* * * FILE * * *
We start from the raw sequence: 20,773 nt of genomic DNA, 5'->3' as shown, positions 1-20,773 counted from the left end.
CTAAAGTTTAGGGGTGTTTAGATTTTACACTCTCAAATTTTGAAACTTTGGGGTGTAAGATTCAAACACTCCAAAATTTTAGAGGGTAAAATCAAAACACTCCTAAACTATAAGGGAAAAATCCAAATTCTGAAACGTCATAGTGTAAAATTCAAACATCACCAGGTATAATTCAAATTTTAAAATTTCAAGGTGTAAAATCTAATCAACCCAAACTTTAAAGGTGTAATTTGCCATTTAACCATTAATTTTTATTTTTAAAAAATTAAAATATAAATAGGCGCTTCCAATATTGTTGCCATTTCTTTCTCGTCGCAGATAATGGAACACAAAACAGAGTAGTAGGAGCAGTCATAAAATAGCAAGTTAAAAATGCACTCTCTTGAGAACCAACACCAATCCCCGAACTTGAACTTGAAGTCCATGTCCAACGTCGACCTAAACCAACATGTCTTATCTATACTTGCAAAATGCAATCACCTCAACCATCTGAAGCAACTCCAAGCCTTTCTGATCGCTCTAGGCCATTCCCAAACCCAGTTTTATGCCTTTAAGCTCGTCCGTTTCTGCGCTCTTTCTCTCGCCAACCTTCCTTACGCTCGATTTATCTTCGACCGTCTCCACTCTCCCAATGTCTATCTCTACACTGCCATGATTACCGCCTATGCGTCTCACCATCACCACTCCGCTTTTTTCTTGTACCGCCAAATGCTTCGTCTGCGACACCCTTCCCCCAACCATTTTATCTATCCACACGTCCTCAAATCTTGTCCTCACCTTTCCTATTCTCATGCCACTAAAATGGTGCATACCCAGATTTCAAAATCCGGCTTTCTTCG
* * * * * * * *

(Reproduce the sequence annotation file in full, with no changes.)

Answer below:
We start from the raw sequence: 20,773 nt of genomic DNA, 5'->3' as shown, positions 1-20,773 counted from the left end.
CTAAAGTTTAGGGGTGTTTAGATTTTACACTCTCAAATTTTGAAACTTTGGGGTGTAAGATTCAAACACTCCAAAATTTTAGAGGGTAAAATCAAAACACTCCTAAACTATAAGGGAAAAATCCAAATTCTGAAACGTCATAGTGTAAAATTCAAACATCACCAGGTATAATTCAAATTTTAAAATTTCAAGGTGTAAAATCTAATCAACCCAAACTTTAAAGGTGTAATTTGCCATTTAACCATTAATTTTTATTTTTAAAAAATTAAAATATAAATAGGCGCTTCCAATATTGTTGCCATTTCTTTCTCGTCGCAGATAATGGAACACAAAACAGAGTAGTAGGAGCAGTCATAAAATAGCAAGTTAAAAATGCACTCTCTTGAGAACCAACACCAATCCCCGAACTTGAACTTGAAGTCCATGTCCAACGTCGACCTAAACCAACATGTCTTATCTATACTTGCAAAATGCAATCACCTCAACCATCTGAAGCAACTCCAAGCCTTTCTGATCGCTCTAGGCCATTCCCAAACCCAGTTTTATGCCTTTAAGCTCGTCCGTTTCTGCGCTCTTTCTCTCGCCAACCTTCCTTACGCTCGATTTATCTTCGACCGTCTCCACTCTCCCAATGTCTATCTCTACACTGCCATGATTACCGCCTATGCGTCTCACCATCACCACTCCGCTTTTTTCTTGTACCGCCAAATGCTTCGTCTGCGACACCCTTCCCCCAACCATTTTATCTATCCACACGTCCTCAAATCTTGTCCTCACCTTTCCTATTCTCATGCCACTAAAATGGTGCATACCCAGATTTCAAAATCCGGCTTTCTTCG